LOVE IS ALL AROUND FOR LYNN SHELTON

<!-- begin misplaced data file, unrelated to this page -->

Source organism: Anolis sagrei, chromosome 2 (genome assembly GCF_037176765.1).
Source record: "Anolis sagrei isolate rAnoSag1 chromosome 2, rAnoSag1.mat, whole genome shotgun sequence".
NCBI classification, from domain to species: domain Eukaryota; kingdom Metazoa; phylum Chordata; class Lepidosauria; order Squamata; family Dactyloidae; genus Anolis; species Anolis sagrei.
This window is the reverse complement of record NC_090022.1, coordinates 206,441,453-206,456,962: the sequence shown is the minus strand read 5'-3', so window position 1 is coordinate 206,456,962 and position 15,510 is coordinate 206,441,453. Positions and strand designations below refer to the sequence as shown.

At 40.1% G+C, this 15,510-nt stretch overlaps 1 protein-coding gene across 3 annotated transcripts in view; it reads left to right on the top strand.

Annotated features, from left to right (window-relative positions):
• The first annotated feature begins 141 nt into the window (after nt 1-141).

In addition to the late great Fred Willard, who earned his fifth Emmy nomination, posthumously, this year for his Guest Star role on the final season of Modern Family, there is another poignant posthumous nom in the major categories for director Lynn Shelton, best known for her string of memorable indie feature films (Humpday, Your Sister’s Sister, Laggies, Sword of Trust) but is competing for Outstanding Directing for a Limited Series/Movie for the “Find a Way” finale episode of Hulu’s Little Fires Everywhere (as well as a nominee as one of the show’s producers). Hulu and American Cinematheque presented a tribute to her work in television this week with a live Zoom event featuring remembrances from many so close to her, both personally and professionally, including Marc Maron — who qualified on both counts — Jon Hamm, Reese Witherspoon, Kerry Washington, Mark Duplass, Gillian Jacobs, Michaela Watkins, Eddie Huang, and Kevin Murphy. All had emotional, funny and very genuine stories to tell about this much-loved director, who died unexpectedly in May at 54. Witherspoon and Washington — who both starred in and produced the limited series Little Fires Everywhere for which she won her first Emmy nomination after TV directing credits that included Mad Men, Casual, GLOW, The Morning Show, Love, Fresh Off the Boat and more — said Shelton was like a savior when she came to work on the show for which she helmed four of the eight episodes.